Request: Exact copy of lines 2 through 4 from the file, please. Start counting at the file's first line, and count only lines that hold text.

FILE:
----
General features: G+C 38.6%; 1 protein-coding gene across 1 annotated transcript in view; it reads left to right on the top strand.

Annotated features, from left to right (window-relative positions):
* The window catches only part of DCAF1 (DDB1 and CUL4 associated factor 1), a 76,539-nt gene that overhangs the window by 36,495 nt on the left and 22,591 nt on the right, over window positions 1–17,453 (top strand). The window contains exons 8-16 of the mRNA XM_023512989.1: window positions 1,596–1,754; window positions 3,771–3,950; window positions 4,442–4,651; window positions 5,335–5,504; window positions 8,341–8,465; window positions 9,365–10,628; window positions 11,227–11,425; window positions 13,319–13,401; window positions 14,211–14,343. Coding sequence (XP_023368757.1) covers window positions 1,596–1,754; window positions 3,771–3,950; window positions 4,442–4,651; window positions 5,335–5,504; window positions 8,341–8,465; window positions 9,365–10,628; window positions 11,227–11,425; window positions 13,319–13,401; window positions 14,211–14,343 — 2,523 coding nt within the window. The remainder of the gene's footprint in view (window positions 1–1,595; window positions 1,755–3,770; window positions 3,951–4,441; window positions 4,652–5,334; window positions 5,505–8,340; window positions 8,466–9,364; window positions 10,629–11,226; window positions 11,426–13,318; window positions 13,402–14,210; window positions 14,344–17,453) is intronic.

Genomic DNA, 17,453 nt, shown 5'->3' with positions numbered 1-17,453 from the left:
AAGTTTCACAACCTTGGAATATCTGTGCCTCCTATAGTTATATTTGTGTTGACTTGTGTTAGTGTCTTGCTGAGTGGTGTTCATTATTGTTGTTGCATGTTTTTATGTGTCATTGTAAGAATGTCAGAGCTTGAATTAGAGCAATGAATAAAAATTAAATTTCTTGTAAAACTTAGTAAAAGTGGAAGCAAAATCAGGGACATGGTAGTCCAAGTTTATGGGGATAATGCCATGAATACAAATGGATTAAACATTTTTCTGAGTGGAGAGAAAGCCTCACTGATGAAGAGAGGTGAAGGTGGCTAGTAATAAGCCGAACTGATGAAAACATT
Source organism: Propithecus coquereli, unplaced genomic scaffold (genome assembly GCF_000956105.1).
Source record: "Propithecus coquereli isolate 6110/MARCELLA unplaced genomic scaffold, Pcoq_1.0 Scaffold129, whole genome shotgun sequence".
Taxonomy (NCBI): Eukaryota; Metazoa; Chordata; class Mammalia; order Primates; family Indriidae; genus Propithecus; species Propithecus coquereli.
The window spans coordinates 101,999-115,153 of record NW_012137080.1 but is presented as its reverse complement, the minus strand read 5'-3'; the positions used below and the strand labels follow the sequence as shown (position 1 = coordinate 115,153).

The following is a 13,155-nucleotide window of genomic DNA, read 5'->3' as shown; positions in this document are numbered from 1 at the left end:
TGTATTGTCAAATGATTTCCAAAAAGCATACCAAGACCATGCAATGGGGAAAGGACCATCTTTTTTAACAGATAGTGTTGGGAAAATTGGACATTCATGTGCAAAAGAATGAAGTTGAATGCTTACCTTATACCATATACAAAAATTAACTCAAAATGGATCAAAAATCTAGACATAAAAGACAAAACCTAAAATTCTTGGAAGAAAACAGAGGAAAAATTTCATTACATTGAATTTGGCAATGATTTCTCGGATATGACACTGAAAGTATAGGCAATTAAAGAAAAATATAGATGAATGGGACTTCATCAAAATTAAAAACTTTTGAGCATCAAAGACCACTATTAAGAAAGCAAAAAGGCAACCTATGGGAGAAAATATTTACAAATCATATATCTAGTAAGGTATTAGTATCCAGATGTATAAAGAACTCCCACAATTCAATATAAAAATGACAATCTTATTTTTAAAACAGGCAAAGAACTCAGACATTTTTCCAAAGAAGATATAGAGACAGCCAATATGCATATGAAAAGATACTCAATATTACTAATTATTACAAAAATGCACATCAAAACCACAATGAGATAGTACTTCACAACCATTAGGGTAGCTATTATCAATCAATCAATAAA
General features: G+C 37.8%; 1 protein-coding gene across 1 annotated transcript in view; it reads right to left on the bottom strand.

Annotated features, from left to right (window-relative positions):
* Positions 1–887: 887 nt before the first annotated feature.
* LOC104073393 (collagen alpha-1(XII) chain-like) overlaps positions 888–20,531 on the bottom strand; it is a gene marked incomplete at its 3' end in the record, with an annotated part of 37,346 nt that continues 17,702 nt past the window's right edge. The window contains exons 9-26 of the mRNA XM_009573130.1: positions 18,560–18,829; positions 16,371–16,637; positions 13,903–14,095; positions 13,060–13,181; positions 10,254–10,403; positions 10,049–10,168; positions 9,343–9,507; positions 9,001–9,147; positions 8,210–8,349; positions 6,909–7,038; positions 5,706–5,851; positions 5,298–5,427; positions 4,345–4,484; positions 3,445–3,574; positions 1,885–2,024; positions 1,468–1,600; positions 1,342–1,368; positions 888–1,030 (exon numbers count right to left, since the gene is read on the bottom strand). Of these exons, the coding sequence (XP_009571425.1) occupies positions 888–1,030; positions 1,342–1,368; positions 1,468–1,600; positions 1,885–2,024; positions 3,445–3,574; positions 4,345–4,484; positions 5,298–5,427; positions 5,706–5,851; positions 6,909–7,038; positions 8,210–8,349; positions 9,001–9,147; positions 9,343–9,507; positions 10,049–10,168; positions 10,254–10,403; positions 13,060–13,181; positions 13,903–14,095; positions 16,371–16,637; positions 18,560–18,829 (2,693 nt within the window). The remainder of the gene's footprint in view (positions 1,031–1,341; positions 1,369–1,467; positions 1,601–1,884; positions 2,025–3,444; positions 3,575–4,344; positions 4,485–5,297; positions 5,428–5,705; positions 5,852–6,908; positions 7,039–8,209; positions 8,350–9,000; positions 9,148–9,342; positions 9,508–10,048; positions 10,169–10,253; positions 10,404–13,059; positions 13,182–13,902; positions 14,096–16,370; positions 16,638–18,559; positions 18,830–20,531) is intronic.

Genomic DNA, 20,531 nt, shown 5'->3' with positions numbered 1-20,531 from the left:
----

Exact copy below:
Annotated features, from left to right (window-relative positions):
* The window catches only part of DCAF1 (DDB1 and CUL4 associated factor 1), a 76,539-nt gene that overhangs the window by 36,495 nt on the left and 22,591 nt on the right, over window positions 1–17,453 (top strand). The window contains exons 8-16 of the mRNA XM_023512989.1: window positions 1,596–1,754; window positions 3,771–3,950; window positions 4,442–4,651; window positions 5,335–5,504; window positions 8,341–8,465; window positions 9,365–10,628; window positions 11,227–11,425; window positions 13,319–13,401; window positions 14,211–14,343. Coding sequence (XP_023368757.1) covers window positions 1,596–1,754; window positions 3,771–3,950; window positions 4,442–4,651; window positions 5,335–5,504; window positions 8,341–8,465; window positions 9,365–10,628; window positions 11,227–11,425; window positions 13,319–13,401; window positions 14,211–14,343 — 2,523 coding nt within the window. The remainder of the gene's footprint in view (window positions 1–1,595; window positions 1,755–3,770; window positions 3,951–4,441; window positions 4,652–5,334; window positions 5,505–8,340; window positions 8,466–9,364; window positions 10,629–11,226; window positions 11,426–13,318; window positions 13,402–14,210; window positions 14,344–17,453) is intronic.

Genomic DNA, 17,453 nt, shown 5'->3' with positions numbered 1-17,453 from the left: